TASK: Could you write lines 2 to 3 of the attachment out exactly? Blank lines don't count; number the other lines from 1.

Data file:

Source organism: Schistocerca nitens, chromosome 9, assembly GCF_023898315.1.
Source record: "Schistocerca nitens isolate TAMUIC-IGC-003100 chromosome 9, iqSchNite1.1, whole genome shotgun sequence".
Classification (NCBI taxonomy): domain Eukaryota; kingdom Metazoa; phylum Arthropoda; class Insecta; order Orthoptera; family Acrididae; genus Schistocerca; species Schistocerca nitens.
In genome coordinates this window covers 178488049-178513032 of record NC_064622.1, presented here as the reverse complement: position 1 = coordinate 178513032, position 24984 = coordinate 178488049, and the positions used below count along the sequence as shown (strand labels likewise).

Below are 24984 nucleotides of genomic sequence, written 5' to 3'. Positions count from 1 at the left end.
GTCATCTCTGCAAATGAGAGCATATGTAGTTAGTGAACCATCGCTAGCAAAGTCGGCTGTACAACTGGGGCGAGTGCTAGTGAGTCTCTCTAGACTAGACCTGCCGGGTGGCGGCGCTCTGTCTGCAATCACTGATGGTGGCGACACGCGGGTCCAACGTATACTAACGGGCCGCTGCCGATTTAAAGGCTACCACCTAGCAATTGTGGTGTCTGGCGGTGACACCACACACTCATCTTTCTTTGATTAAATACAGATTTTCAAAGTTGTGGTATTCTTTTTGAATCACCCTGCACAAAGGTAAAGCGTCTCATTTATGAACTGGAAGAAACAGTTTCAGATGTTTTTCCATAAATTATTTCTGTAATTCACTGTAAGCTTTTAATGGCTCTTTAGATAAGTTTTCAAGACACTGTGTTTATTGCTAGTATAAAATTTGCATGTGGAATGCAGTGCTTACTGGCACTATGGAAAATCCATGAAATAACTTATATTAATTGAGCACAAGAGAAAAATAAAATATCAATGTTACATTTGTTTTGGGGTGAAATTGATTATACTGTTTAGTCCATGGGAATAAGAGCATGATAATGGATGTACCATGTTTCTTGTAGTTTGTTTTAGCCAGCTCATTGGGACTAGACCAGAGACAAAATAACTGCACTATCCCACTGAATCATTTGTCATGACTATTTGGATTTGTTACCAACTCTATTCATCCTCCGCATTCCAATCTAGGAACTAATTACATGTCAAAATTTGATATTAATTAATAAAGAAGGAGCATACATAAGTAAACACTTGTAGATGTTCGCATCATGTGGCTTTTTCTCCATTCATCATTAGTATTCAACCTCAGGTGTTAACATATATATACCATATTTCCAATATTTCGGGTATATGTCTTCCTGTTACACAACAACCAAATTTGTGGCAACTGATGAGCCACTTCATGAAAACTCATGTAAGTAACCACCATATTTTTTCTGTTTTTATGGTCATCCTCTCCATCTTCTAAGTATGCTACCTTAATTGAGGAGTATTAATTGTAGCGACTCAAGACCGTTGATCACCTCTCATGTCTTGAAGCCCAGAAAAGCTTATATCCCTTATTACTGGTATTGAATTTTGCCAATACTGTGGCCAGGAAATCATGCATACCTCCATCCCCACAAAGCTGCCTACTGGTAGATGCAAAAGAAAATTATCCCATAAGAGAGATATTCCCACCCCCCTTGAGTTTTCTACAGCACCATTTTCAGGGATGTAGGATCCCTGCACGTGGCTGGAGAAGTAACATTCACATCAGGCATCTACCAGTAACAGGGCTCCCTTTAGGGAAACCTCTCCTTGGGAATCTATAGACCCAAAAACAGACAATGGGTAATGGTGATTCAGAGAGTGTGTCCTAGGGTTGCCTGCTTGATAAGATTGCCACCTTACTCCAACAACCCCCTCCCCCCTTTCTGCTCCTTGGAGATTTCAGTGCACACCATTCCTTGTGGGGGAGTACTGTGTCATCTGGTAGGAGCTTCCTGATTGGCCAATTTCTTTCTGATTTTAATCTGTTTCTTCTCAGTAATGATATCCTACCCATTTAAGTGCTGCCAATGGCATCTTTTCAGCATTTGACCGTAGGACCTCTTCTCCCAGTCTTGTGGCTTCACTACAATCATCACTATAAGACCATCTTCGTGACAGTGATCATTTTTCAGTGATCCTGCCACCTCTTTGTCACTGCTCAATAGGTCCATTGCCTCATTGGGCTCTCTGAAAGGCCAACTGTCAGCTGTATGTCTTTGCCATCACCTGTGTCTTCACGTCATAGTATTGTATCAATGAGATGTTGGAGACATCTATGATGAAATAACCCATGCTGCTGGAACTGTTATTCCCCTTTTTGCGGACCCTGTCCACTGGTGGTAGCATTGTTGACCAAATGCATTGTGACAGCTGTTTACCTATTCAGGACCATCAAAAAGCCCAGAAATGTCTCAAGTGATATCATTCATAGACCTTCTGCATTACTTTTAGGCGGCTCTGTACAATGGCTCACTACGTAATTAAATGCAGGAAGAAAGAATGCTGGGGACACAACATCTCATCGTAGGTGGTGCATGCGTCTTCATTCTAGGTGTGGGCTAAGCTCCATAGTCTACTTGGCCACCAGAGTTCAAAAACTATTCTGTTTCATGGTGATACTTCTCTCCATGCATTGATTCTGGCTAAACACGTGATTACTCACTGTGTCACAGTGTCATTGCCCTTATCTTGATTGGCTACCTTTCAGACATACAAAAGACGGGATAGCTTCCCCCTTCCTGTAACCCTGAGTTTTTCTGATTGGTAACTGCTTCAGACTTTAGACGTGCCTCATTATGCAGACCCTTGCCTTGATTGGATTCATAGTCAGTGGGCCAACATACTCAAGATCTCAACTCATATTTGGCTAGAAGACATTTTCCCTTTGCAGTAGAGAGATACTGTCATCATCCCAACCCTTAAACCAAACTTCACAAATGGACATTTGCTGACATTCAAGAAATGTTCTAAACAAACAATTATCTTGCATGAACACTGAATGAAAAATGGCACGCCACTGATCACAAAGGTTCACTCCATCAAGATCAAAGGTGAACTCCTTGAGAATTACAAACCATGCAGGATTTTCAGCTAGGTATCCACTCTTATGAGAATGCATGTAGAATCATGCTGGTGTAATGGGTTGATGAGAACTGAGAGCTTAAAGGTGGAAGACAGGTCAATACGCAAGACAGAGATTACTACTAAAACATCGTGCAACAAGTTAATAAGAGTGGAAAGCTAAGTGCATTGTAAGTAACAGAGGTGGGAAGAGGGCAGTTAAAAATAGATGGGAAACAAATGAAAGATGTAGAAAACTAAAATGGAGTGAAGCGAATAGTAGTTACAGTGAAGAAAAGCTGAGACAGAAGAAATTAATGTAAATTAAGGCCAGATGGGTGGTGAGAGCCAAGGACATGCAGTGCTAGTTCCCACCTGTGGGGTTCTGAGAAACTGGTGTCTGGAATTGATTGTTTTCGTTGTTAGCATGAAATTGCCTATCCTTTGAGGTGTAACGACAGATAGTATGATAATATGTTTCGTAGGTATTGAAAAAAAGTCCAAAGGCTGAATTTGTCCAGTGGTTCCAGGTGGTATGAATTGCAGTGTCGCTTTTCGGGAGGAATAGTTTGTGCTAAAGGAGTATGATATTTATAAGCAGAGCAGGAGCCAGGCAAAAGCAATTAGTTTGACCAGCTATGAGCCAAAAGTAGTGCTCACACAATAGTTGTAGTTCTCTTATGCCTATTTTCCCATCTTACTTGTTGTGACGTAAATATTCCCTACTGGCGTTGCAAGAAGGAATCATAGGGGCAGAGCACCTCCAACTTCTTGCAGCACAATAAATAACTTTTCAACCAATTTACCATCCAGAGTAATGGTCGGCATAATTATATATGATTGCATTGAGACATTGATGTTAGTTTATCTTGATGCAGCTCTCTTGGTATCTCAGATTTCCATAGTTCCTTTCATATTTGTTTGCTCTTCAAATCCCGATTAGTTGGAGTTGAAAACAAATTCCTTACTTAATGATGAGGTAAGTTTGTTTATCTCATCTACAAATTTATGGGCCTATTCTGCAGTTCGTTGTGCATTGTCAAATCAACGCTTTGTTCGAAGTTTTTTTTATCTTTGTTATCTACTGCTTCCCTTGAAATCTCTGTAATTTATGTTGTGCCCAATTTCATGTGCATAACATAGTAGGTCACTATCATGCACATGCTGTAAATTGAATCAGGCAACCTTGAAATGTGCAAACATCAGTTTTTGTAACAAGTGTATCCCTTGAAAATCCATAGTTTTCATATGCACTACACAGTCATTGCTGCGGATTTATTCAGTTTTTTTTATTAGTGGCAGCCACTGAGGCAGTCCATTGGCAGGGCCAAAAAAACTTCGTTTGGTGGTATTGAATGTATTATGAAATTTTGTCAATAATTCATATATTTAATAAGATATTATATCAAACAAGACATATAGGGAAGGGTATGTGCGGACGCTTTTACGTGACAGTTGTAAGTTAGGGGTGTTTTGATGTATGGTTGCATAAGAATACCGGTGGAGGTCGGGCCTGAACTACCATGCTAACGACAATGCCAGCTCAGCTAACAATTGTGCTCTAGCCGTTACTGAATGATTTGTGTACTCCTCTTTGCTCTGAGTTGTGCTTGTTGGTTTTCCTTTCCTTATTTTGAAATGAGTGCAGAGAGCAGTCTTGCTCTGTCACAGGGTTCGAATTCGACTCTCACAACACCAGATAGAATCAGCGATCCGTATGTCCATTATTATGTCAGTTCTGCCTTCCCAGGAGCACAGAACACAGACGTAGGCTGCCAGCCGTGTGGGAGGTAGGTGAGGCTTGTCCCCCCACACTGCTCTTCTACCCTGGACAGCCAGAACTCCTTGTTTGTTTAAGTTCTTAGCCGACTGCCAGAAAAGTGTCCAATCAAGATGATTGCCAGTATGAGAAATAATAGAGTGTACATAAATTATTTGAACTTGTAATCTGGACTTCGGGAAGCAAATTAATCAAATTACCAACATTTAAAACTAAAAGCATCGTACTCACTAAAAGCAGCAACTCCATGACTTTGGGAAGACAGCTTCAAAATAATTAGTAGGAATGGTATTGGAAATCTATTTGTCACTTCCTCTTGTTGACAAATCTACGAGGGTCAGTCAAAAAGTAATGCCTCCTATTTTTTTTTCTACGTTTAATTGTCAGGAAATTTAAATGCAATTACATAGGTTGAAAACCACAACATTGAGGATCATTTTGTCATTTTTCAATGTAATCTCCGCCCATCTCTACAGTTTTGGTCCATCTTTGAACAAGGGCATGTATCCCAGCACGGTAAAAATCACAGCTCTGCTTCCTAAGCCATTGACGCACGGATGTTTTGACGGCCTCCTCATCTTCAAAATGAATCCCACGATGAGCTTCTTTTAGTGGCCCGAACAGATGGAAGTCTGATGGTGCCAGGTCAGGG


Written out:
Source record: "Schistocerca nitens isolate TAMUIC-IGC-003100 chromosome 9, iqSchNite1.1, whole genome shotgun sequence".
Classification (NCBI taxonomy): domain Eukaryota; kingdom Metazoa; phylum Arthropoda; class Insecta; order Orthoptera; family Acrididae; genus Schistocerca; species Schistocerca nitens.